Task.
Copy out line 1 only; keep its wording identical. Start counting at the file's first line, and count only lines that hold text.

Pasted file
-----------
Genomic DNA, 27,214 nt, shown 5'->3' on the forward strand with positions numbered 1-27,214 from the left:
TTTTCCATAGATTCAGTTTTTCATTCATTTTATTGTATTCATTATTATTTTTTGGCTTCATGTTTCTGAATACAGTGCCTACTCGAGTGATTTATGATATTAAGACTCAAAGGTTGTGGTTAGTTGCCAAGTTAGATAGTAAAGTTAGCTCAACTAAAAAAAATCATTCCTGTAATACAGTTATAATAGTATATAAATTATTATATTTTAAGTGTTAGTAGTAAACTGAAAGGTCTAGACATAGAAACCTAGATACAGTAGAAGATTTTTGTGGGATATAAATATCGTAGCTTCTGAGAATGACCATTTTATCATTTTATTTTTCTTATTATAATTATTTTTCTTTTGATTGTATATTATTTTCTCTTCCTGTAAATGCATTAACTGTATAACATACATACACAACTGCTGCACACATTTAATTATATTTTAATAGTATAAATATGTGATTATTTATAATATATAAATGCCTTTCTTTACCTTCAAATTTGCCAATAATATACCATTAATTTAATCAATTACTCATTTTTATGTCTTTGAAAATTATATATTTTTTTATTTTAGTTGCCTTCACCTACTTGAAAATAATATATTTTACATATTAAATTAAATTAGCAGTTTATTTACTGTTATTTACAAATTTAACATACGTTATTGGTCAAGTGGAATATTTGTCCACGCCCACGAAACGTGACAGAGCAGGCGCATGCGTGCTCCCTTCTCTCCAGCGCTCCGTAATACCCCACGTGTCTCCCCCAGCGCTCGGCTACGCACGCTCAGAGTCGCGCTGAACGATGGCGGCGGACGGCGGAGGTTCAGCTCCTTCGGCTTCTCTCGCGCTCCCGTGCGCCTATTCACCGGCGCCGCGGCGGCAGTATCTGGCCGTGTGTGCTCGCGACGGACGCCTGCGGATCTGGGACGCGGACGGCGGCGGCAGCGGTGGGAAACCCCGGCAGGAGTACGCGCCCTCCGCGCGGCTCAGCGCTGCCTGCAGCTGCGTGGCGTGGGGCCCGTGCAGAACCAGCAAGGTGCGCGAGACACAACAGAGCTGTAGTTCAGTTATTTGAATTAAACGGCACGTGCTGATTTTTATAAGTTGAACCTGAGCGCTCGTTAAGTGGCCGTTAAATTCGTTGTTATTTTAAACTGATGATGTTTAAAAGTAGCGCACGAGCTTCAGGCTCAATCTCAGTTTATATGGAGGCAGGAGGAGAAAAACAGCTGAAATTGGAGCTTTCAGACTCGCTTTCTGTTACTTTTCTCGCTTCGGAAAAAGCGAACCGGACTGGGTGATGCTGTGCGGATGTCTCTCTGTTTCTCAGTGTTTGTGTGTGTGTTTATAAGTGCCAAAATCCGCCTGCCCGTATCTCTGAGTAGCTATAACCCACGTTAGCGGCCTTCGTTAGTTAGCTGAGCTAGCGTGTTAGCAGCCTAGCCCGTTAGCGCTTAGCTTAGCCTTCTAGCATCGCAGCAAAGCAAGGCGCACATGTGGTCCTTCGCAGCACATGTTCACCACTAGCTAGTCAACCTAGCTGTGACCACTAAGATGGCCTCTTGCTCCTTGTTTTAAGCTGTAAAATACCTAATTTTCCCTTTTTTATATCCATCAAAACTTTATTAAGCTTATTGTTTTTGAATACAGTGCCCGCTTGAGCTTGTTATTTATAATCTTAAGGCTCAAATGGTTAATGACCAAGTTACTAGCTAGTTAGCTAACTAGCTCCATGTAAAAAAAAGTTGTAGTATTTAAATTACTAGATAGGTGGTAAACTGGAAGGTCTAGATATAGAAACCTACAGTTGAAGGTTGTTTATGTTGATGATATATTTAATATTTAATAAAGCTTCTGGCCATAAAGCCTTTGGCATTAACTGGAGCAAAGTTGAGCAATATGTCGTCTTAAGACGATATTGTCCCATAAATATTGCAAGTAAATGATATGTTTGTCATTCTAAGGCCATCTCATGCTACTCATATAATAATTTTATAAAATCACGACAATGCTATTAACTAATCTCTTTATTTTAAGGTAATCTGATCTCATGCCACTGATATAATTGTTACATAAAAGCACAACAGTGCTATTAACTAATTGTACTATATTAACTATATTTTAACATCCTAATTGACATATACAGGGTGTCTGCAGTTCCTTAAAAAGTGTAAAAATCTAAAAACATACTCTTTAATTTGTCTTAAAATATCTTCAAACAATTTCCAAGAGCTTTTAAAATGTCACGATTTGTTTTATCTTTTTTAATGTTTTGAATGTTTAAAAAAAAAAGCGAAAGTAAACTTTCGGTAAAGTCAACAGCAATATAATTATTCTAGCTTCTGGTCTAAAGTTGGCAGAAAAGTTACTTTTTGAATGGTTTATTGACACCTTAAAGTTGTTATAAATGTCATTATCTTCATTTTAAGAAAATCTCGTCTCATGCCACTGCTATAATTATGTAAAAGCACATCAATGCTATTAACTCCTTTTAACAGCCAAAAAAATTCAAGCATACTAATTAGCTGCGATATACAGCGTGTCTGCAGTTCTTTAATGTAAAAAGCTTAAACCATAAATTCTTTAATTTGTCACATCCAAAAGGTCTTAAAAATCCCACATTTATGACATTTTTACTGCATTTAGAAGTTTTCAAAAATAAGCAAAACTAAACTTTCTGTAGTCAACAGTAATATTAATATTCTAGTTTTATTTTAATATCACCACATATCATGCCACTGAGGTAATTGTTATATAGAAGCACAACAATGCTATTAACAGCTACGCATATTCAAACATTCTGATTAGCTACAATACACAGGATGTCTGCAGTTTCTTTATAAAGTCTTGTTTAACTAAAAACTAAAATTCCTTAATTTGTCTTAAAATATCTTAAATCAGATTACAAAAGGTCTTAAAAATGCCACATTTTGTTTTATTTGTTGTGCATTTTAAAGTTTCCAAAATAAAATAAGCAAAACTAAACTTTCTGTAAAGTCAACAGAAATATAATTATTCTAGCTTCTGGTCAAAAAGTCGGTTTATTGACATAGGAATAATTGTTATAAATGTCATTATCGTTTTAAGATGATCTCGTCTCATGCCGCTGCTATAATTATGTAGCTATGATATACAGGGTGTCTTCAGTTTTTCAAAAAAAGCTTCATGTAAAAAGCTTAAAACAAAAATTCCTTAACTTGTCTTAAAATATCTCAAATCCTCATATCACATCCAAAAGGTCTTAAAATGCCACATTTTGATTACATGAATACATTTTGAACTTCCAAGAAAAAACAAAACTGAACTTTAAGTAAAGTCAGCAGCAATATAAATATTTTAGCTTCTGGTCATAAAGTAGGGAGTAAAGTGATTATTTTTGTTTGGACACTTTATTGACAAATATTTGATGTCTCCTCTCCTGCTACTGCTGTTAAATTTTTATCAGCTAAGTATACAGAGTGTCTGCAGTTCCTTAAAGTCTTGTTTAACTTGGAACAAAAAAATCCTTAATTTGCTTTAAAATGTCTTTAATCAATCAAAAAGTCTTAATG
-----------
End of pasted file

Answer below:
Genomic DNA, 27,214 nt, shown 5'->3' on the forward strand with positions numbered 1-27,214 from the left: